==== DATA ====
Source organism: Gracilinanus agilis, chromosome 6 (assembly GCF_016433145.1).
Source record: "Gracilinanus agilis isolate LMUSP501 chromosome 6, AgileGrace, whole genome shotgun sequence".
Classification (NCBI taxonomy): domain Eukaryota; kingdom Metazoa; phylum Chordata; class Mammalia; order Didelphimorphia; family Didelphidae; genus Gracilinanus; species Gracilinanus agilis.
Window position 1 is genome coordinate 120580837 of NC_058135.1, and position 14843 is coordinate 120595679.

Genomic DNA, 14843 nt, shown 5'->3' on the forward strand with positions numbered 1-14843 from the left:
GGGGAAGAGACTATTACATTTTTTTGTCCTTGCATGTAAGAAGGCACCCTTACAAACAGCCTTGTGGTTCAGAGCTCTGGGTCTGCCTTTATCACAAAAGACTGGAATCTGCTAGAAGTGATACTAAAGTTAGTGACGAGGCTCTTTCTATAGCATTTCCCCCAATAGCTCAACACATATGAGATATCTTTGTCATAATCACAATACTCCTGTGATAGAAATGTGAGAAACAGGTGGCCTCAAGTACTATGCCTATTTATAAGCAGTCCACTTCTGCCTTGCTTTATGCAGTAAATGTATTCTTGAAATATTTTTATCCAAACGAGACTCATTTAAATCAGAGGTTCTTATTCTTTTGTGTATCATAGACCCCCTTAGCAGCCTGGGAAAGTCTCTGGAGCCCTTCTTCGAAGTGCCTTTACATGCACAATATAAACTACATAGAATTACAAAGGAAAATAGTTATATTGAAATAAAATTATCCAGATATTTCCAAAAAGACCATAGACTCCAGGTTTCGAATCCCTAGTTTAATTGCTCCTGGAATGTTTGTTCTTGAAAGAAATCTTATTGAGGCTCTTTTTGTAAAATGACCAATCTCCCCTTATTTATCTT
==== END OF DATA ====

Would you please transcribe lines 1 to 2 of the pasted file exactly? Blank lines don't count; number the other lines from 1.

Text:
Source organism: Gracilinanus agilis, chromosome 6 (assembly GCF_016433145.1).
Source record: "Gracilinanus agilis isolate LMUSP501 chromosome 6, AgileGrace, whole genome shotgun sequence".